Critical security flaws in routers could be exposing millions of broadband customers to potential hacks and attacks from cyber-criminals, according to new research from Which?.

The consumer watchdog put 13 router models from major internet service providers to the test to see whether there were any security flaws that could put people at risk.

It found that two-thirds of devices were either outdated, had weak default passwords, or contained local network vulnerabilities.

This means that approximately six million people in the UK could be using routers that would enable malicious third parties to potentially remotely hijack and access their home networks.

Which? found that the Virgin Media Super Hub 2 and Sky SR102 routers were among those to be lacking in updates, and that some models had not received a firmware or security update for five years.

There was better news for BT customers though as different variations of its Home Hub passed every security test.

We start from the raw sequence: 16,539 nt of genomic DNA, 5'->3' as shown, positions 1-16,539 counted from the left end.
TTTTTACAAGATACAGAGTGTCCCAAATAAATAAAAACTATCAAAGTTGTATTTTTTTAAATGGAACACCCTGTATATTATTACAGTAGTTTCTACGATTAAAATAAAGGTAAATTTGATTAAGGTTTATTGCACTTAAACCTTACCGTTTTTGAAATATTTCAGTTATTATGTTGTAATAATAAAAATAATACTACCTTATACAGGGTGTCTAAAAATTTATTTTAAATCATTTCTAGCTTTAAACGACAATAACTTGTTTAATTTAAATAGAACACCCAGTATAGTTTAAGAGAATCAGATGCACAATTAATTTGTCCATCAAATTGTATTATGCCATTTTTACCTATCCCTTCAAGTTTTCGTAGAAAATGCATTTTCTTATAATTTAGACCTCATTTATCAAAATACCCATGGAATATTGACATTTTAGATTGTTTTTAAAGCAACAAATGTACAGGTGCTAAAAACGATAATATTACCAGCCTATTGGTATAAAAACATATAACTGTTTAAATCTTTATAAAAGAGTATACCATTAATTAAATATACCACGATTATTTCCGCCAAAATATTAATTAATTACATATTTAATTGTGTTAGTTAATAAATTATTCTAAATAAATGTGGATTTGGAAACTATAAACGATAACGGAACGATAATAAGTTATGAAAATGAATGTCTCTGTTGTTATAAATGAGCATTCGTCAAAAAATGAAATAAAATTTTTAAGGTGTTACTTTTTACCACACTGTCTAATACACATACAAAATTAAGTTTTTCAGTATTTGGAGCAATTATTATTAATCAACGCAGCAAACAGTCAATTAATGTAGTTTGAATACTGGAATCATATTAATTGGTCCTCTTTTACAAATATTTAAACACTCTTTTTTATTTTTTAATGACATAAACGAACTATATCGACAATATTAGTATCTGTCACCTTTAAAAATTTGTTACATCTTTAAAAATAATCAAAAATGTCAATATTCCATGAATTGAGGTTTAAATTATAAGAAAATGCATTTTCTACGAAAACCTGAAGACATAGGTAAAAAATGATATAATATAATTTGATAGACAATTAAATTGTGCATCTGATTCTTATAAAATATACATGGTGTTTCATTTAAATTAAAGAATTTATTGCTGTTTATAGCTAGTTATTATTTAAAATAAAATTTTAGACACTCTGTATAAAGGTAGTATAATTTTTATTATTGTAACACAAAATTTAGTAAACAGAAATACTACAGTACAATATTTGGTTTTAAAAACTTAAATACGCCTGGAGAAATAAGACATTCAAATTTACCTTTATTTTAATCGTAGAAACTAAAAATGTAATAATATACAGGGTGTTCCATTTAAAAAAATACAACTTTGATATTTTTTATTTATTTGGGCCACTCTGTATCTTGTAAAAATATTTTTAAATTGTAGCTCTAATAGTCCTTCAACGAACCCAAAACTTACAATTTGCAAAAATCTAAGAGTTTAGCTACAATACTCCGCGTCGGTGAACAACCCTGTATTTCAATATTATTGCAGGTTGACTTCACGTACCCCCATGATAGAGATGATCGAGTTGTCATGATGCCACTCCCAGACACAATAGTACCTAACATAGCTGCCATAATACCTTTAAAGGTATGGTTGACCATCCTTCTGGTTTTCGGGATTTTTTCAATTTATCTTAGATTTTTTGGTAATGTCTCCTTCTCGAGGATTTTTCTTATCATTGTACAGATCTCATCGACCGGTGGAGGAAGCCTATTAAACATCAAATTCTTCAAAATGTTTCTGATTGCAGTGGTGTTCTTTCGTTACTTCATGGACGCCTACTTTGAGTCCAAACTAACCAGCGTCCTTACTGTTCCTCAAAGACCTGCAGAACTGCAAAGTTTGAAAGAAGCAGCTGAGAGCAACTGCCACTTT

Default passwords were highlighted as a major problem, and the government is already planning to implement legislation for all smart devices that forces users to pick a new one.

It also wants manufacturers to explicitly state how long they will get support in terms of security and software updates, and to generally make it easier to report vulnerabilities.

“Internet service providers should be much clearer about how many customers are using outdated routers and encourage people to update devices that pose security risks,” Which? Computing editor Kate Bevan noted.

Which? also urged consumers to update passwords and to try to “arrange an upgrade” to a newer router model where possible.